NAIROBI (TrustLaw) - South African teenage runner Caster Semenya spent two hours lying with her legs in stirrups so doctors could photograph her genitals to decide whether she was a man or a woman.
Such humiliation is a common experience for intersexuals, who are born with both male and female genitalia. And Semenya’s case is not unusual – one in 4,000 babies is sexually ambiguous at birth.
In Kenya, lawyer John Chigiti is committed to winning legal recognition for intersex people and protecting their rights.
Chigiti’s first case was that of Richard Muasya, who was being held in a male prison where he had been sexually harassed by inmates and staff.
Muasya was awarded 500,000 Kenyan shillings ($6,000) for inhuman and degrading treatment. But the judges refused to provide alternative facilities for him.
Even worse, they refused to acknowledge the challenges faced by intersexuals due to their inability to get birth certificates, which require recognition of male or female gender.
The court argued that acknowledging a third sex would open the floodgates to homosexuality, which is illegal in Kenya.
“We are not persuaded that there is (a) definite number of intersex persons in Kenya as to form a class or body of persons in respect of whose interest the petitioner can bring a representative suit… his case must be treated as an isolated case,” the judges said.
Muasya’s case is on appeal, and Chigiti is determined to fight on. He is now representing eight intersex people.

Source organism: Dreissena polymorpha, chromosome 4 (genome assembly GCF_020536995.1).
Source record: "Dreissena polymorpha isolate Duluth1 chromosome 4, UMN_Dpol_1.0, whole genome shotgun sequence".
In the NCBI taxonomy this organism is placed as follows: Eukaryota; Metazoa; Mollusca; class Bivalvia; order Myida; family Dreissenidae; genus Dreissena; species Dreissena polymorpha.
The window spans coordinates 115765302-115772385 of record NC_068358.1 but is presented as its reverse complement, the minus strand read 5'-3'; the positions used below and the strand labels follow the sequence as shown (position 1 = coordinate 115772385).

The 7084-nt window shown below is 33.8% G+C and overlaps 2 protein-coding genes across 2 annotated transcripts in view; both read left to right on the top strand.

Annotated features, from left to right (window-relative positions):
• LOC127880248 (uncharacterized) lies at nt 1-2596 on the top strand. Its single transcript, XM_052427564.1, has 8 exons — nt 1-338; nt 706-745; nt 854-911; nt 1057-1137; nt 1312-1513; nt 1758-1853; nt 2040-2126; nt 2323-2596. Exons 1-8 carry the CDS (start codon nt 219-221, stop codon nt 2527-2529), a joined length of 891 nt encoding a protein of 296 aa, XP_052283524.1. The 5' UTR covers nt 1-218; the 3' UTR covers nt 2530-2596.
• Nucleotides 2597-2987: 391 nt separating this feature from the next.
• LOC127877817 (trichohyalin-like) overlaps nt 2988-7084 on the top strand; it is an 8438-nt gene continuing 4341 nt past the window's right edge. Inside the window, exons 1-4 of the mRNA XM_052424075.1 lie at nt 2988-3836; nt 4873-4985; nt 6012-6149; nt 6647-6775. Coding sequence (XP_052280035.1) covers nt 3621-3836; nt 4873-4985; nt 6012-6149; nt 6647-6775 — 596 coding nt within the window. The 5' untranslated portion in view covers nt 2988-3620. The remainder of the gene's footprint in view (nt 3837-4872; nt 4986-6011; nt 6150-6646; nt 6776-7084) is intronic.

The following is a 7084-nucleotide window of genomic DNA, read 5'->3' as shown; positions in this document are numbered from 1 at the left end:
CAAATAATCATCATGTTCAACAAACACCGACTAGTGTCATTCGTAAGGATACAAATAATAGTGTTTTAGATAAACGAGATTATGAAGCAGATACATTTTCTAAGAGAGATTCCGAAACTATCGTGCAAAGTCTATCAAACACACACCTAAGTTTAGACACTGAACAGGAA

His next case is that of a three-year-old child whose parents want to perform surgery to assign the child a recognised gender.
Traditionally, doctors have been quick to perform hush-hush “corrective” surgery.
“Some parents are even willing to sell their body organs to meet the corrective surgery costs for their intersexual children,” said Chigiti.
But this has proven extremely damaging. Many intersex adults say their lives have been scarred by the operations they underwent as babies.
They often feel confused about their gender identity, even if they don’t know they were born intersex. Some attempt suicide.
The Lancet journal found that those who were left as nature made them fared as well, if not better, than those who had undergone an operation. Being themselves was more important than fitting in with society’s idea of normality.
“I am looking into the possibility of generating guidelines where such surgeries will only be done with the authority and leave of the court after hearing all sides and issues around the operation from doctors, experts and human rights experts, the child and the parents. This is the only way to realise the best interest of the child,” Chigiti said.
Chigiti spoke to TrustLaw about his commitment to providing pro bono legal services to intersexuals.